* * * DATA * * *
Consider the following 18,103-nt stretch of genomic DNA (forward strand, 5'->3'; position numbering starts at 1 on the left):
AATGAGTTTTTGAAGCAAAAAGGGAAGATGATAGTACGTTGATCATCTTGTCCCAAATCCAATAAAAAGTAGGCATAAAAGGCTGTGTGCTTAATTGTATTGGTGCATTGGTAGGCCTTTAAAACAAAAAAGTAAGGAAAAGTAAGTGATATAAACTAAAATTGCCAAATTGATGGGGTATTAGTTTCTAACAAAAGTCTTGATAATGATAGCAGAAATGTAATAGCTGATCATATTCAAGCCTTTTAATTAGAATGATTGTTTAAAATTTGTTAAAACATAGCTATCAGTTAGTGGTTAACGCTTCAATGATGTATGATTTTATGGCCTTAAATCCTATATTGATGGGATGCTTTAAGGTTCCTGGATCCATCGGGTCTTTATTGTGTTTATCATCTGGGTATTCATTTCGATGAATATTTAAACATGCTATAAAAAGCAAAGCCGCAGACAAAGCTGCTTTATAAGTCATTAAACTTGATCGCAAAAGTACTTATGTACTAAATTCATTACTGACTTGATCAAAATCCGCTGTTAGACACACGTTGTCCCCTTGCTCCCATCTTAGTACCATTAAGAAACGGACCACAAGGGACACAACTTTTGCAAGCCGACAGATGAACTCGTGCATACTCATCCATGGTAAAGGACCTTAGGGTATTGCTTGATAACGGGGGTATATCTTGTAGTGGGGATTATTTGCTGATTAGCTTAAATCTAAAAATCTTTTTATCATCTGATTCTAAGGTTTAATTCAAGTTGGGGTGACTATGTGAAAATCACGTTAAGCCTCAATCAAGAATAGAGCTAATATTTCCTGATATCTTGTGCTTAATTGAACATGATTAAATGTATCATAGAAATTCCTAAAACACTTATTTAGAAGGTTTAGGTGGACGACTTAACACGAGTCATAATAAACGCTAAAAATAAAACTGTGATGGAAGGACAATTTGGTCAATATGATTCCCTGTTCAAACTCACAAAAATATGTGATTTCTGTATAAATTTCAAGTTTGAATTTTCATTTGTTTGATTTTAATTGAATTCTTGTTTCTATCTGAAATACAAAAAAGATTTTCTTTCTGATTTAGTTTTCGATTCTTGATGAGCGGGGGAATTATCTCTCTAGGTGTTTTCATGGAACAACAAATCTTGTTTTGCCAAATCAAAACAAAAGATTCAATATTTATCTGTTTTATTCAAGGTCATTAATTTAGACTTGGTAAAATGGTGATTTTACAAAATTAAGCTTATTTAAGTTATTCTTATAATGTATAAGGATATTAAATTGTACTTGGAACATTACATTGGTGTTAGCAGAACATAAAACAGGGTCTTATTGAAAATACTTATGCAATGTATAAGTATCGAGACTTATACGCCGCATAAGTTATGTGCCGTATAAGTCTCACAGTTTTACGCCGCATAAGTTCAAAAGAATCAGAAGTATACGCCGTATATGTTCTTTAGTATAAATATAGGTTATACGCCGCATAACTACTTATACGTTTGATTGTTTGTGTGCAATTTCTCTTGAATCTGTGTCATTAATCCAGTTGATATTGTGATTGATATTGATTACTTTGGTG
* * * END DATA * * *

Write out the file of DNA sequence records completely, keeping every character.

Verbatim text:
Consider the following 18,103-nt stretch of genomic DNA (forward strand, 5'->3'; position numbering starts at 1 on the left):
AATGAGTTTTTGAAGCAAAAAGGGAAGATGATAGTACGTTGATCATCTTGTCCCAAATCCAATAAAAAGTAGGCATAAAAGGCTGTGTGCTTAATTGTATTGGTGCATTGGTAGGCCTTTAAAACAAAAAAGTAAGGAAAAGTAAGTGATATAAACTAAAATTGCCAAATTGATGGGGTATTAGTTTCTAACAAAAGTCTTGATAATGATAGCAGAAATGTAATAGCTGATCATATTCAAGCCTTTTAATTAGAATGATTGTTTAAAATTTGTTAAAACATAGCTATCAGTTAGTGGTTAACGCTTCAATGATGTATGATTTTATGGCCTTAAATCCTATATTGATGGGATGCTTTAAGGTTCCTGGATCCATCGGGTCTTTATTGTGTTTATCATCTGGGTATTCATTTCGATGAATATTTAAACATGCTATAAAAAGCAAAGCCGCAGACAAAGCTGCTTTATAAGTCATTAAACTTGATCGCAAAAGTACTTATGTACTAAATTCATTACTGACTTGATCAAAATCCGCTGTTAGACACACGTTGTCCCCTTGCTCCCATCTTAGTACCATTAAGAAACGGACCACAAGGGACACAACTTTTGCAAGCCGACAGATGAACTCGTGCATACTCATCCATGGTAAAGGACCTTAGGGTATTGCTTGATAACGGGGGTATATCTTGTAGTGGGGATTATTTGCTGATTAGCTTAAATCTAAAAATCTTTTTATCATCTGATTCTAAGGTTTAATTCAAGTTGGGGTGACTATGTGAAAATCACGTTAAGCCTCAATCAAGAATAGAGCTAATATTTCCTGATATCTTGTGCTTAATTGAACATGATTAAATGTATCATAGAAATTCCTAAAACACTTATTTAGAAGGTTTAGGTGGACGACTTAACACGAGTCATAATAAACGCTAAAAATAAAACTGTGATGGAAGGACAATTTGGTCAATATGATTCCCTGTTCAAACTCACAAAAATATGTGATTTCTGTATAAATTTCAAGTTTGAATTTTCATTTGTTTGATTTTAATTGAATTCTTGTTTCTATCTGAAATACAAAAAAGATTTTCTTTCTGATTTAGTTTTCGATTCTTGATGAGCGGGGGAATTATCTCTCTAGGTGTTTTCATGGAACAACAAATCTTGTTTTGCCAAATCAAAACAAAAGATTCAATATTTATCTGTTTTATTCAAGGTCATTAATTTAGACTTGGTAAAATGGTGATTTTACAAAATTAAGCTTATTTAAGTTATTCTTATAATGTATAAGGATATTAAATTGTACTTGGAACATTACATTGGTGTTAGCAGAACATAAAACAGGGTCTTATTGAAAATACTTATGCAATGTATAAGTATCGAGACTTATACGCCGCATAAGTTATGTGCCGTATAAGTCTCACAGTTTTACGCCGCATAAGTTCAAAAGAATCAGAAGTATACGCCGTATATGTTCTTTAGTATAAATATAGGTTATACGCCGCATAACTACTTATACGTTTGATTGTTTGTGTGCAATTTCTCTTGAATCTGTGTCATTAATCCAGTTGATATTGTGATTGATATTGATTACTTTGGTG